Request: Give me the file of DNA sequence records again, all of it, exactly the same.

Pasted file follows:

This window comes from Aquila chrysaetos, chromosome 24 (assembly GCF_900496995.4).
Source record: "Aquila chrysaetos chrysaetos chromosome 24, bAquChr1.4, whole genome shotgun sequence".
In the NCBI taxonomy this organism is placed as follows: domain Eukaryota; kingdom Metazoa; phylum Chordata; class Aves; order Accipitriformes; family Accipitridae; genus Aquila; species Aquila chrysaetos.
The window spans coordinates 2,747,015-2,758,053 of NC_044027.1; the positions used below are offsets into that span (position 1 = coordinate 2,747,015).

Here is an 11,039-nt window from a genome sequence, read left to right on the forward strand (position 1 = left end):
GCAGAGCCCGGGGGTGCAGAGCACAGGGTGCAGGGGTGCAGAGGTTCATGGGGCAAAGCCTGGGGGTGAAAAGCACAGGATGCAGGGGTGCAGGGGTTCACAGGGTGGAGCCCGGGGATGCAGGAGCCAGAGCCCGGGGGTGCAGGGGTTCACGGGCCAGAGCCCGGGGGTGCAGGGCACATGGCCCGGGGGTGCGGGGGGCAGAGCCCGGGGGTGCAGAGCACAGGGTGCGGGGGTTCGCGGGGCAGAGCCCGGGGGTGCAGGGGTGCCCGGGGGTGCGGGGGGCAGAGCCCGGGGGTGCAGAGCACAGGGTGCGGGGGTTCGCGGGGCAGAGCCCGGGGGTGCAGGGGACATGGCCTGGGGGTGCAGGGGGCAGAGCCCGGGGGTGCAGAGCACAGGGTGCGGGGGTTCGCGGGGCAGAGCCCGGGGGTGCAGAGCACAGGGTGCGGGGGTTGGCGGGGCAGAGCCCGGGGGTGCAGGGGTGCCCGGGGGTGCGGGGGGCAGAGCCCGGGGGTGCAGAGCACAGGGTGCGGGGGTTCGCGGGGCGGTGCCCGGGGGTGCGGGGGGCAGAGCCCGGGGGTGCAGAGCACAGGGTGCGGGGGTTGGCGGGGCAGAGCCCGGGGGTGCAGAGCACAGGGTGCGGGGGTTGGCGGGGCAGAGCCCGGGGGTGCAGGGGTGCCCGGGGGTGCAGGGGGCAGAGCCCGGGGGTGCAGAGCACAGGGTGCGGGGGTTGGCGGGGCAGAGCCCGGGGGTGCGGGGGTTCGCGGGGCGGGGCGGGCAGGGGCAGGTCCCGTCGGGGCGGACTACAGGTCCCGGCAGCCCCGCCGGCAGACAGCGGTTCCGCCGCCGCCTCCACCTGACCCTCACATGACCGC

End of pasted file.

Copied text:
This window comes from Aquila chrysaetos, chromosome 24 (assembly GCF_900496995.4).
Source record: "Aquila chrysaetos chrysaetos chromosome 24, bAquChr1.4, whole genome shotgun sequence".
In the NCBI taxonomy this organism is placed as follows: domain Eukaryota; kingdom Metazoa; phylum Chordata; class Aves; order Accipitriformes; family Accipitridae; genus Aquila; species Aquila chrysaetos.
The window spans coordinates 2,747,015-2,758,053 of NC_044027.1; the positions used below are offsets into that span (position 1 = coordinate 2,747,015).

Here is an 11,039-nt window from a genome sequence, read left to right on the forward strand (position 1 = left end):
GCAGAGCCCGGGGGTGCAGAGCACAGGGTGCAGGGGTGCAGAGGTTCATGGGGCAAAGCCTGGGGGTGAAAAGCACAGGATGCAGGGGTGCAGGGGTTCACAGGGTGGAGCCCGGGGATGCAGGAGCCAGAGCCCGGGGGTGCAGGGGTTCACGGGCCAGAGCCCGGGGGTGCAGGGCACATGGCCCGGGGGTGCGGGGGGCAGAGCCCGGGGGTGCAGAGCACAGGGTGCGGGGGTTCGCGGGGCAGAGCCCGGGGGTGCAGGGGTGCCCGGGGGTGCGGGGGGCAGAGCCCGGGGGTGCAGAGCACAGGGTGCGGGGGTTCGCGGGGCAGAGCCCGGGGGTGCAGGGGACATGGCCTGGGGGTGCAGGGGGCAGAGCCCGGGGGTGCAGAGCACAGGGTGCGGGGGTTCGCGGGGCAGAGCCCGGGGGTGCAGAGCACAGGGTGCGGGGGTTGGCGGGGCAGAGCCCGGGGGTGCAGGGGTGCCCGGGGGTGCGGGGGGCAGAGCCCGGGGGTGCAGAGCACAGGGTGCGGGGGTTCGCGGGGCGGTGCCCGGGGGTGCGGGGGGCAGAGCCCGGGGGTGCAGAGCACAGGGTGCGGGGGTTGGCGGGGCAGAGCCCGGGGGTGCAGAGCACAGGGTGCGGGGGTTGGCGGGGCAGAGCCCGGGGGTGCAGGGGTGCCCGGGGGTGCAGGGGGCAGAGCCCGGGGGTGCAGAGCACAGGGTGCGGGGGTTGGCGGGGCAGAGCCCGGGGGTGCGGGGGTTCGCGGGGCGGGGCGGGCAGGGGCAGGTCCCGTCGGGGCGGACTACAGGTCCCGGCAGCCCCGCCGGCAGACAGCGGTTCCGCCGCCGCCTCCACCTGACCCTCACATGACCGC